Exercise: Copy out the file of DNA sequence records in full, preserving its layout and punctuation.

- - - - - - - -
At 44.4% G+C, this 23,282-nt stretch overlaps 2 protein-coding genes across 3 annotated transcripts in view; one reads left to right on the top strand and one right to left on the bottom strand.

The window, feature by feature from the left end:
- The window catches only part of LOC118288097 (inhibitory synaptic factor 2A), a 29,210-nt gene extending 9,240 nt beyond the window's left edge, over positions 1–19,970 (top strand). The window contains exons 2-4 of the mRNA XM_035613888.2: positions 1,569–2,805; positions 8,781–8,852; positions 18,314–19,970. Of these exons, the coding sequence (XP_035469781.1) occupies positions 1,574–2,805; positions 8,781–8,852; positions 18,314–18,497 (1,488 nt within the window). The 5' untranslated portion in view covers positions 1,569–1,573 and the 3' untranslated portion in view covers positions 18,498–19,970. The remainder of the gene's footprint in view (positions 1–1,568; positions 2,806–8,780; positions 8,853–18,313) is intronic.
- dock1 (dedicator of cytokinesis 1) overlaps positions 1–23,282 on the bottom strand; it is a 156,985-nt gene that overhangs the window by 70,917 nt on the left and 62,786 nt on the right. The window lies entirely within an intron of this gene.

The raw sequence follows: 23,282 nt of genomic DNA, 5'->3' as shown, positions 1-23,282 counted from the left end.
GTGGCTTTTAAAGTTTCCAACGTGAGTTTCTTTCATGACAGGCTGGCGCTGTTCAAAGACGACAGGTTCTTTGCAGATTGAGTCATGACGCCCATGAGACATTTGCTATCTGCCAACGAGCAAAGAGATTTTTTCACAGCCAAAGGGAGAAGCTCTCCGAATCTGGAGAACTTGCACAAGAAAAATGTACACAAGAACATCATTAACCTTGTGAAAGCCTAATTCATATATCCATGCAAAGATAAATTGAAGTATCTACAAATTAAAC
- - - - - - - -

At 44.4% G+C, this 23,282-nt stretch overlaps 2 protein-coding genes across 3 annotated transcripts in view; one reads left to right on the top strand and one right to left on the bottom strand.

The window, feature by feature from the left end:
- The window catches only part of LOC118288097 (inhibitory synaptic factor 2A), a 29,210-nt gene extending 9,240 nt beyond the window's left edge, over positions 1–19,970 (top strand). The window contains exons 2-4 of the mRNA XM_035613888.2: positions 1,569–2,805; positions 8,781–8,852; positions 18,314–19,970. Of these exons, the coding sequence (XP_035469781.1) occupies positions 1,574–2,805; positions 8,781–8,852; positions 18,314–18,497 (1,488 nt within the window). The 5' untranslated portion in view covers positions 1,569–1,573 and the 3' untranslated portion in view covers positions 18,498–19,970. The remainder of the gene's footprint in view (positions 1–1,568; positions 2,806–8,780; positions 8,853–18,313) is intronic.
- dock1 (dedicator of cytokinesis 1) overlaps positions 1–23,282 on the bottom strand; it is a 156,985-nt gene that overhangs the window by 70,917 nt on the left and 62,786 nt on the right. The window lies entirely within an intron of this gene.

The raw sequence follows: 23,282 nt of genomic DNA, 5'->3' as shown, positions 1-23,282 counted from the left end.
GTGGCTTTTAAAGTTTCCAACGTGAGTTTCTTTCATGACAGGCTGGCGCTGTTCAAAGACGACAGGTTCTTTGCAGATTGAGTCATGACGCCCATGAGACATTTGCTATCTGCCAACGAGCAAAGAGATTTTTTCACAGCCAAAGGGAGAAGCTCTCCGAATCTGGAGAACTTGCACAAGAAAAATGTACACAAGAACATCATTAACCTTGTGAAAGCCTAATTCATATATCCATGCAAAGATAAATTGAAGTATCTACAAATTAAAC